"As an entrepreneur with a mid-sized business, I have seen or heard many problems. I hope the environment can be better, give these businesses an easier time in the future. The core issue is creating a reasonable business environment to let companies focus on their business and on innovation. This is the key to relieving burdens on companies," he said.

Lightening the load

The central government has taken strong actions to tackle these issue. According to Xinhua News Agency, as of the end of 2014, 798 items requiring government administrative approval had been canceled or delegated to lower-level governments, or more than one third of the total number of approvals in effect as of March 2013.

Also, after reforms were implemented last March by China's State Administration for Industry and Commerce with the goal of simplifying business registration, China saw a 48 percent increase in new business registrations, according to the administration's statistics.

In a Sina survey, 52 percent of respondents said that administrative procedures are becoming more transparent, while 48 percent said that bribery is on the wane.

This new hands-off approach has seen the government make large strides in shifting from an authoritative entity to a supervisory presence. During an inspection tour in Tianjin's Binhai district, Premier Li watched 109 official seals being decommissioned, a move meant to represent a significant reduction in the number of approvals needed to do business in the district.

On March 24, in a bid to clarify governmental responsibilities and obligations, the CPC Central Committee and the State Council published guidelines for reforming local governments' administrative checklists.

In an example of where the central government would like things to go, East China's Zhejiang Province last year implemented the country's first provincial "administrative powers list." The list sorts the province's administrative powers into 10 categories, with the responsibilities and obligations of all the provincial government's departments open to public scrutiny, with the exception of confidential matters. The list's release is meant to make the provincial government's operation and provision of services more transparent to individuals, businesses and other organizations.

"In some villages in Zhejiang, villages have drawn up charts to show the workflow for [government] procedures. Villagers, village chiefs all stick to these workflows, and village committees are supervising implementation. It is a simple method but very useful. The power lists clarifies the boundaries of each department's responsibility, and is an efficient way to cut down on wasted time and corruption in government processes," said Feng Xingyuan, a professor of economics at the Chinese Academy of Social Sciences.

Accelerating opening

In a study conducted by the China Household Financing Survey and China PnR, a mobile payments solutions company, around 40 percent of small and medium Chinese enterprises lost money in the third quarter last year.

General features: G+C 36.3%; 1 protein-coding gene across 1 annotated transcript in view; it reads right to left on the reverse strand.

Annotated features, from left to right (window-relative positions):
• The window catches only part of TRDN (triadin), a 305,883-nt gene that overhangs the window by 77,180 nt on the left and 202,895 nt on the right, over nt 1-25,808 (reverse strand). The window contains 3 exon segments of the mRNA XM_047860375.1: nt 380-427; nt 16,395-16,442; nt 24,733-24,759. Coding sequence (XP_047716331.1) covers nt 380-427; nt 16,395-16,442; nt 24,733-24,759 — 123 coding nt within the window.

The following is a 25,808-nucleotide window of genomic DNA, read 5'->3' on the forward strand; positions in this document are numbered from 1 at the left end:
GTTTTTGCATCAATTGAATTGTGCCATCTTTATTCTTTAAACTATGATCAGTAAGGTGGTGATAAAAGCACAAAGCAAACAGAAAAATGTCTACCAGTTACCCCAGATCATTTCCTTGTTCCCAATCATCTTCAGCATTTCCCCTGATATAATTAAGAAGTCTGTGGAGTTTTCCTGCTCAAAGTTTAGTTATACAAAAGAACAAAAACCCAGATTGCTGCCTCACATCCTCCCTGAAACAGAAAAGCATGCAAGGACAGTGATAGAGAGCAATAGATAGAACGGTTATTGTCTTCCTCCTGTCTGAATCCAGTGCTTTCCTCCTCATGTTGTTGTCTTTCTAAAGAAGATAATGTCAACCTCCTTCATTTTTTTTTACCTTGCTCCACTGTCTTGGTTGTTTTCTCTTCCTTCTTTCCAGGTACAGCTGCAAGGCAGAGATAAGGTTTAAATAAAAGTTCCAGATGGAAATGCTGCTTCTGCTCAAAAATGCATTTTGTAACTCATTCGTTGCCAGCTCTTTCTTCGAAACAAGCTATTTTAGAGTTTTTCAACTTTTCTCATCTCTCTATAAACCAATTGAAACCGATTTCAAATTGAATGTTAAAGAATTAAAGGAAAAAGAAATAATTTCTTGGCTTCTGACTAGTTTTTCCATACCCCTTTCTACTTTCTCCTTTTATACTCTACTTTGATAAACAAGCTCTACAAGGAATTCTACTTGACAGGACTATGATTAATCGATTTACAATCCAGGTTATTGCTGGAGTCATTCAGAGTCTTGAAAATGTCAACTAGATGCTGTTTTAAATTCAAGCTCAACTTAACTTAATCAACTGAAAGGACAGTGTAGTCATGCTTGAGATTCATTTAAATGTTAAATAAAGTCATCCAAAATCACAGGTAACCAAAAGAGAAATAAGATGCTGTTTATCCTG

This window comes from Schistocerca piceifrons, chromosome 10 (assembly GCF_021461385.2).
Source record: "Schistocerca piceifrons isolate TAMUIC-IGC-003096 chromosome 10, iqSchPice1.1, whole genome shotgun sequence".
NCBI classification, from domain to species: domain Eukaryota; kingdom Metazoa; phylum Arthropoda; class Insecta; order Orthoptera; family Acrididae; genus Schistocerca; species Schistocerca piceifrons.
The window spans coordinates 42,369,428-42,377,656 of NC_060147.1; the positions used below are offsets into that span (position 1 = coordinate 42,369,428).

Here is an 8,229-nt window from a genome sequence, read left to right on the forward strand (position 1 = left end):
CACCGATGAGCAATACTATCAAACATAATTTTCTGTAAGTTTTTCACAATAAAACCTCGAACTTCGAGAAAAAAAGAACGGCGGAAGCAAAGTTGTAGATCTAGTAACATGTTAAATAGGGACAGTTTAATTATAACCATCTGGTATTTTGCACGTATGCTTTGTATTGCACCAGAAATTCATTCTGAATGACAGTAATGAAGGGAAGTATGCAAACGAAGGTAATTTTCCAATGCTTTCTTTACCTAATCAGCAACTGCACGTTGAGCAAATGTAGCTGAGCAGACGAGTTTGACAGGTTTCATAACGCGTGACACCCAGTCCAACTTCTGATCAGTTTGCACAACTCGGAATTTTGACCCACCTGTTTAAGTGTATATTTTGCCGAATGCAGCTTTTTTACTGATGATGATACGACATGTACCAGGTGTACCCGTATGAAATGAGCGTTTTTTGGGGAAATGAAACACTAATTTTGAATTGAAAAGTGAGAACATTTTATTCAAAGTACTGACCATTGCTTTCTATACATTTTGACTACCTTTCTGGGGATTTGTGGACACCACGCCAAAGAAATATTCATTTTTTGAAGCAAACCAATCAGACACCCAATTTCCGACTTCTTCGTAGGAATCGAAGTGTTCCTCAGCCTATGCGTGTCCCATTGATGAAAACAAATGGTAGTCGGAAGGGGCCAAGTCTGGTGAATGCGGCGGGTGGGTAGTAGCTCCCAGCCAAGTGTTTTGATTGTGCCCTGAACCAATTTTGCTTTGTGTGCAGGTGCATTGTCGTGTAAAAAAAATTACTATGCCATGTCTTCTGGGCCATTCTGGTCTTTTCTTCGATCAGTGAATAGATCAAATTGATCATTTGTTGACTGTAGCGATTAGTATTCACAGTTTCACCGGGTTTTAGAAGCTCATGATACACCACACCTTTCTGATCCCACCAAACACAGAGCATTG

"For small and medium enterprises, access to credit is the number one issue. Many get financing from friends and relatives. For them, getting money from State banks is very difficult, because they don't have the necessary connections. Reducing taxes is good [way to help them]," said Feng.

In Zhejiang Province's Wenzhou, long famous as a hotbed of private entrepreneurs, the local government and private businesses are working together to address the financial bottleneck facing SMEs. On March 26, the nation's first privately owned and operated bank Wenzhou Minshang Bank, officially began operation. Its 13 shareholders are all private entrepreneurs in Wenzhou, and its chairman is a noted local entrepreneur. He is the first private entrepreneur to serve as the chairman of a privately owned bank.

"There will be more such banks opening [in the future]. They understand local markets and have local knowledge, and will be able to provide comprehensive services to local SMEs. Through guidance and regulation, the government will act as a 'gatekeeper,' providing the policy support private enterprises need to develop," Li Zhan, vice-president at the China Association of Small and Medium Enterprises, told the Global Times.

It seems that the voices of Wu Hai and many private entrepreneurs have been heard by the premier. On April 14, at a seminar he hosted, Premier Li said that Chinese citizens are hardworking and wise, adding that as long as the government provides them sufficient space to explore and create, Chinese people will release enormous creativity.

'Rational' patriotism

Many entrepreneurs read Wu's letter. They felt he had spoken the words they feared to say. Some cried when they read his letter. He received thousands of responses on WeChat.

After the publication of Wu's letter, conducted a survey in which 83 percent of respondents said that government agencies have too much power; 82 percent of respondents said that overlaps in government authority is still a problem; 67 percent said that excessive fines and punishments for companies are a problem; while 72 percent felt that bribe-seeking is still a major problem.

Wu is excited by the response to his letter, but also worried that its wording might backfire. During his interview with the Global Times, he stressed that he doesn't want the media to misinterpret his message. As he puts it, he is just a 'rational patriot,' seeking to do good by his country.

Newspaper headline: Viral reform

Posted in: In-Depth